Utah Smoke & Fire Damage Restoration
Fires of all sizes can cause significant damage to a home or business. Not just the fires themselves, but the resulting smoke and soot damage as well as the water used to extinguish the fire out. Fire damage can happen any time of year. Fire & smoke are not the only types of damage in the event of a fire. The resulting water damage should be addressed immediately.
The smoke residue and soot from fire damage should be addressed as soon as possible. Smoke soot is highly acidic and within days, it can permanently damage many surfaces in your home or business. An initial cleaning or neutralization of this strong acid should begin right away.
Anyone entering a heavily smoke or fire damaged area should always wear personal protective equipment. This personal protective equipment should consist of respiratory protection and should also include: goggles, hard hat, gloves and protective foot wear. If there is structural damage, be especially careful.
The procedures for fire restoration can vary widely depending on how much structural damage there is, the heat of the fire, and the types of materials burned in the fire. The soot, ash and chemicals produced can vary and require different cleaning procedures. Smoke and fire damage restoration expenses will usually be covered by insurance, but always remember it is your choice of whom you have do the work on your home or property.
Questions & Answers About Smoke & Fire Damage Restoration
Q: Can I clean the smoke damage myself?
A: While very minor smoke damage can be cleaned with common household products, smoke damage remediation should be left to the professionals. If the clean up is not handled properly, the smoke damage can smudge walls, wallpaper, carpeting and it can even change the consistency of plaster in your property.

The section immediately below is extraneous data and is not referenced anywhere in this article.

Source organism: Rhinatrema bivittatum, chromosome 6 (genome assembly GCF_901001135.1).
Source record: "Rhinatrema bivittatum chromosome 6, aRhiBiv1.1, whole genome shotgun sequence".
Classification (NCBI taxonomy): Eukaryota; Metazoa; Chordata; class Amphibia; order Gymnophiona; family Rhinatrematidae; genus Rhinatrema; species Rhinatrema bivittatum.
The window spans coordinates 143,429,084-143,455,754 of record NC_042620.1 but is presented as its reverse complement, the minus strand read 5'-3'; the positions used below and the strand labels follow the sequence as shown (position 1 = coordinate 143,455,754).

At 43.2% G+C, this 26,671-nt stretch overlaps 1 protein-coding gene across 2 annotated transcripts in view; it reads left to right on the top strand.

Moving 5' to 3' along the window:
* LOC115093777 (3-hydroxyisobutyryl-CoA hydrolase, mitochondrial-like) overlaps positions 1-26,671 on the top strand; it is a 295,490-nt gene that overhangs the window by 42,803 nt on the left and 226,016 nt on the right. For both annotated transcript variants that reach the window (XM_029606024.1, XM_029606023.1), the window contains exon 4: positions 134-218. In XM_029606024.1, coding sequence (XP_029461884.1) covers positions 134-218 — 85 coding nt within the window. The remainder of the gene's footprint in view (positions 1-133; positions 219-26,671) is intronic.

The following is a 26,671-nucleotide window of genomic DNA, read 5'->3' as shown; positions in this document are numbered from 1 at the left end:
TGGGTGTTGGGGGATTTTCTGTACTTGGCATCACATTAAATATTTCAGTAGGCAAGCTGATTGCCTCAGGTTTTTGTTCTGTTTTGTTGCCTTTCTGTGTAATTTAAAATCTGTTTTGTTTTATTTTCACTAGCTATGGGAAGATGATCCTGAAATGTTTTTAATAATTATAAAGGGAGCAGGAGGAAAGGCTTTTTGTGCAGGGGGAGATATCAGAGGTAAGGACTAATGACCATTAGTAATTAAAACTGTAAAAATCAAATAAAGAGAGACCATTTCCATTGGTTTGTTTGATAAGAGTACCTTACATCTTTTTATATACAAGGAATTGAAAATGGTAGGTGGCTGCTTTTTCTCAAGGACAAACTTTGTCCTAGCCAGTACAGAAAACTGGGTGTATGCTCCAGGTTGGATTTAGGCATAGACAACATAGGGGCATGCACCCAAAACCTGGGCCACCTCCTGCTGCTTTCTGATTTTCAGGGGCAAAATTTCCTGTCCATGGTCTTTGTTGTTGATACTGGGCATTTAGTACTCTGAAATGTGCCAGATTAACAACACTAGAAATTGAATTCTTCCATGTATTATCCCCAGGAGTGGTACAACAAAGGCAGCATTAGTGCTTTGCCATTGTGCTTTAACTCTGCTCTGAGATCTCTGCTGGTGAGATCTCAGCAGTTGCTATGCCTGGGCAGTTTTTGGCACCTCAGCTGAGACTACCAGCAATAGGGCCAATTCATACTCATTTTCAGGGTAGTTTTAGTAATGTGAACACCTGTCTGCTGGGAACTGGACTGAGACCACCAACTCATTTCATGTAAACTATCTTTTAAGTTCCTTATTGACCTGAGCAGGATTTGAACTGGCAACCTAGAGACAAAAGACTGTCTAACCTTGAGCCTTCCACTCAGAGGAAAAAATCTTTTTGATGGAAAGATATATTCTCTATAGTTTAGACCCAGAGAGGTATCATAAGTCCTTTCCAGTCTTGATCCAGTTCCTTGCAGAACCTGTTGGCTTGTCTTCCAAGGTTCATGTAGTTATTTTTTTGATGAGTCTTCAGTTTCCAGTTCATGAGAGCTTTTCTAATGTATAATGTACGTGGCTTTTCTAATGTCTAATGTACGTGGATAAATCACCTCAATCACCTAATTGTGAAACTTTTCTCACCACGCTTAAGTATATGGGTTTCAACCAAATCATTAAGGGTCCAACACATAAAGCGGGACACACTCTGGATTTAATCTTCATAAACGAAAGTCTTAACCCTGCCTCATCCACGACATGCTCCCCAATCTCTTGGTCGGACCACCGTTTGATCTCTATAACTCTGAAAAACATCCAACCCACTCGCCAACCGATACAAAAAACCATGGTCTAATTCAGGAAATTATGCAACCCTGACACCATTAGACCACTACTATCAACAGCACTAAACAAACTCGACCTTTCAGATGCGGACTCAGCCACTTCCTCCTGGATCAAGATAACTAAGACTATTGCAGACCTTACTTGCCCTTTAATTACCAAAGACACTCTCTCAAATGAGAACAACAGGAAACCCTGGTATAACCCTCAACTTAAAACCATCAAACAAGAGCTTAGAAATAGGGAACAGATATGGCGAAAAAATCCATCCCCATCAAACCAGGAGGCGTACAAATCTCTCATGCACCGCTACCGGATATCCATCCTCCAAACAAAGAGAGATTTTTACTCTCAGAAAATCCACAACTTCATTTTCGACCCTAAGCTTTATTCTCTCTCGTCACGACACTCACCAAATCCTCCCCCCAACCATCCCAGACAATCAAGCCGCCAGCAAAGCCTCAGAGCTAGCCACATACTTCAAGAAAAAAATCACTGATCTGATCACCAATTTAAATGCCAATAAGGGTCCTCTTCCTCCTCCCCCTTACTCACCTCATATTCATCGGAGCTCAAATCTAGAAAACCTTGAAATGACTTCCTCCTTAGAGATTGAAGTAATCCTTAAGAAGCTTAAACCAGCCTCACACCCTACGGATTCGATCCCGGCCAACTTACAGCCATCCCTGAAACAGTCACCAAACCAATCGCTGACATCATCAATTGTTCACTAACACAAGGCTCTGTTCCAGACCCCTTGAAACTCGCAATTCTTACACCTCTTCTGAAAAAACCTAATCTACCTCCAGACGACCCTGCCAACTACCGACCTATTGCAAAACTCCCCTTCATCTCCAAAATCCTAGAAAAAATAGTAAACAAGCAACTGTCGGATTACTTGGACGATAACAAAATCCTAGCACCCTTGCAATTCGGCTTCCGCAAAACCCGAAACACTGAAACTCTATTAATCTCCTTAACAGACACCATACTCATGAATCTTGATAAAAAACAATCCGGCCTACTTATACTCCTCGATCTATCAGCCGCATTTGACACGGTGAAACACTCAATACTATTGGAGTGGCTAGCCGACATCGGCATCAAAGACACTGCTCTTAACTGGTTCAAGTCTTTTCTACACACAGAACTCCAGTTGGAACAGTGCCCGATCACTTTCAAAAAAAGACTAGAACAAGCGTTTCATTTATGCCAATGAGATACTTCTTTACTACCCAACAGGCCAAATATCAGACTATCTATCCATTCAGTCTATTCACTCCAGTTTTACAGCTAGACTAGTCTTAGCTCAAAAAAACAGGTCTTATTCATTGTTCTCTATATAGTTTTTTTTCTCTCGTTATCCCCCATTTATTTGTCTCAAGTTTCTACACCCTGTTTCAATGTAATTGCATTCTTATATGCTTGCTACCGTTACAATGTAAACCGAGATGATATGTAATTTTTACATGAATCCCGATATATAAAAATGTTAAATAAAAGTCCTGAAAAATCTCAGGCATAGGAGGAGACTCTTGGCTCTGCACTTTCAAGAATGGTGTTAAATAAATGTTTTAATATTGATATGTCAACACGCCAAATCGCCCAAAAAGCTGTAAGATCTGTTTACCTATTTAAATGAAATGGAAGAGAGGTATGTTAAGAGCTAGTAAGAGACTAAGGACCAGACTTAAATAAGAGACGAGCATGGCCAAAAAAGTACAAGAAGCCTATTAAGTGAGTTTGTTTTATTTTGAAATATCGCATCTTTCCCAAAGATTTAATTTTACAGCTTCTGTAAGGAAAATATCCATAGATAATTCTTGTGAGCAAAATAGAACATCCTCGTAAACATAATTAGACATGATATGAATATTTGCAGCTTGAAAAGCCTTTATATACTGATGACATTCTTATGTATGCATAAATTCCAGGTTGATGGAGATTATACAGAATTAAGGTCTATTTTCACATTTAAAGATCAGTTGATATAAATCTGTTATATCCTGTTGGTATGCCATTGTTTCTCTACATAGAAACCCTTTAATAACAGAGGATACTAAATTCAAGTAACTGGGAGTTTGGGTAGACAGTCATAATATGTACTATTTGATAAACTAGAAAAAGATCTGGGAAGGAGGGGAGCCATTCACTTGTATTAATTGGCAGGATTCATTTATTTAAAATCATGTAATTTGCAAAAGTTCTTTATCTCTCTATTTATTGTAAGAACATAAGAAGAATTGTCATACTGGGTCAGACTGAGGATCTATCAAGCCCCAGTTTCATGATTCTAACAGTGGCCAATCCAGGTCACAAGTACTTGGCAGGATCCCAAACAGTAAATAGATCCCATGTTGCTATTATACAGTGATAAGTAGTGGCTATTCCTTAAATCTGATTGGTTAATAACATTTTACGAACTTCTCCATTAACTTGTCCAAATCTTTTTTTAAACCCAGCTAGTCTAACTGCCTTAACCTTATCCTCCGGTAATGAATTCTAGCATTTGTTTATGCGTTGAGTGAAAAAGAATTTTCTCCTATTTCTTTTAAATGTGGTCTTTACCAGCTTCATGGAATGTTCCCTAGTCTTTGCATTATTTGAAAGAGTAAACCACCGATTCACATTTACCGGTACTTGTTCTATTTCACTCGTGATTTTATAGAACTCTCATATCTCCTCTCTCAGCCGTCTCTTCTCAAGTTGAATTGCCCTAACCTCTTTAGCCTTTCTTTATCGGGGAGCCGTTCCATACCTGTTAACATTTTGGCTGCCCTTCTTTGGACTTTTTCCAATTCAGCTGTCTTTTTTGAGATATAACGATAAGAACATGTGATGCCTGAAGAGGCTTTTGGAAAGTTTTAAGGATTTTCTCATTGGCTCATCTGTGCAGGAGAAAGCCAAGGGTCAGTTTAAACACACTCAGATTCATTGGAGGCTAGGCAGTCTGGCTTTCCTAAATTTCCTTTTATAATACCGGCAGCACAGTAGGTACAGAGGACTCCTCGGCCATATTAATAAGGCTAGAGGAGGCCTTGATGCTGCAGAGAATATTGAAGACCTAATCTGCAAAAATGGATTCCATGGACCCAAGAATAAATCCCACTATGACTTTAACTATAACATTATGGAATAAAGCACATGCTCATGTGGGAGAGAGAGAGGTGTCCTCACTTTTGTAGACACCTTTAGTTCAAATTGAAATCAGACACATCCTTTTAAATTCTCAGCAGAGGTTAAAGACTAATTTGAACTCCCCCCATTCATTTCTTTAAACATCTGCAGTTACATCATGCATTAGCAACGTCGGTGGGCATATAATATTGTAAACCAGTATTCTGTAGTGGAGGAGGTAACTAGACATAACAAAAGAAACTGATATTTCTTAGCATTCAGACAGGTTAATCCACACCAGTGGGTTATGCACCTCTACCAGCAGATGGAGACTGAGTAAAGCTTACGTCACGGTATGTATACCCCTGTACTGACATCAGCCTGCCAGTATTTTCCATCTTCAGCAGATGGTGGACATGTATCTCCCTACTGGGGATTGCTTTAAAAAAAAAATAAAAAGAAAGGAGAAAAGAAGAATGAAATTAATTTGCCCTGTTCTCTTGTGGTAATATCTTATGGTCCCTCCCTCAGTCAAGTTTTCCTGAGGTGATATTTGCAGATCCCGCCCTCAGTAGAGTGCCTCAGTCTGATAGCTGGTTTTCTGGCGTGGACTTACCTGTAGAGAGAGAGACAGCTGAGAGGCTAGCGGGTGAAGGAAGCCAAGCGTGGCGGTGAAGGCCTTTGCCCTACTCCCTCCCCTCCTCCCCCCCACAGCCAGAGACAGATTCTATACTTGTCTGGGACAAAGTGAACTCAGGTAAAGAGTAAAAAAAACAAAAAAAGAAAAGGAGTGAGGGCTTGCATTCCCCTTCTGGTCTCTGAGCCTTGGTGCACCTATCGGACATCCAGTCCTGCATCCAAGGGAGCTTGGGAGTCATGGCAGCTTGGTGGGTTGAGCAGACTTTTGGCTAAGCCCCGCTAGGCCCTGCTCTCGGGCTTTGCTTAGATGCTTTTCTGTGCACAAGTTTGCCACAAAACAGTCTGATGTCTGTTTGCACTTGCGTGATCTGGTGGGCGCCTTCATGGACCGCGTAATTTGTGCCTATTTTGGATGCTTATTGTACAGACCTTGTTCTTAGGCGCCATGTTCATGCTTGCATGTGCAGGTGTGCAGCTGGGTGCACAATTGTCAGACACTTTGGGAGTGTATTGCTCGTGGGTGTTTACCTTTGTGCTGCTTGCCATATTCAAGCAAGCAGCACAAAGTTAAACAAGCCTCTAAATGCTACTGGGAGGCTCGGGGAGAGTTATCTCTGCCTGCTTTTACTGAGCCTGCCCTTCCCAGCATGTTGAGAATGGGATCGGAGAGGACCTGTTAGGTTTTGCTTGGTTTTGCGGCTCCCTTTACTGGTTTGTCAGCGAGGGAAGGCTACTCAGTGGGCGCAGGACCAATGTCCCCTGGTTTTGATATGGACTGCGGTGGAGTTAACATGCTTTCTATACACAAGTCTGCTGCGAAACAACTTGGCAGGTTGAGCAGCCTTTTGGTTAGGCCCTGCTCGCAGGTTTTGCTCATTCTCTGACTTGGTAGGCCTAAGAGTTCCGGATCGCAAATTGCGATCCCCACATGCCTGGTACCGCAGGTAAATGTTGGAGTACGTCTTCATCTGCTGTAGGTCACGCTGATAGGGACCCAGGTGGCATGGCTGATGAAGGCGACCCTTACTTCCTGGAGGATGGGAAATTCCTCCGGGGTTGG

Q: How do I know what was affected by the smoke damage in my property?
A: Some common items that are often overlooked are:
Food : Smoke can penetrate most packaging. All food stored in the home should be carefully inspected before deciding to keep it or not. If in doubt, throw it out!
Refrigerator : The refrigerator is often overlooked after a fire. Carefully inspect the inside of your refrigerator before compromising your family’s health. You should never store food in a refrigerator affected by smoke damage.
Plants : House plants can suffer long-term effects after being exposed to smoke. In most cases, simply wiping down the plant can be helpful. Leaving the plants outdoors to help regenerate affected cells can help restore your plants health.
Clothing : A fire may have happened on the other side of your property; however, smoke travels further than flames. Be sure to clean all clothing that may have been exposed to smoke.
Q: Will my insurance cover smoke damage repair?
A: In most cases, yes! Most insurance carriers cover the restoration process of your property after a fire. It will also cover the smoke damage cleaning process (including temporary re-location) while the work is being done.
Q: What can be cleaned and what will need to be replaced?
A: That question is asked over and over again for every component and all contents. If something can be cleaned, deodorized and restored at a lower cost than replacement, it should be restored.
Q: It was just a stove fire, but there is a lot of odor. Do I need professional help?
A: If the odor is not gone after opening your windows for several hours, you will probably need some heavy duty cleaning and deodorizing. If there are chard, burnt or melted materials you will probably need professional help.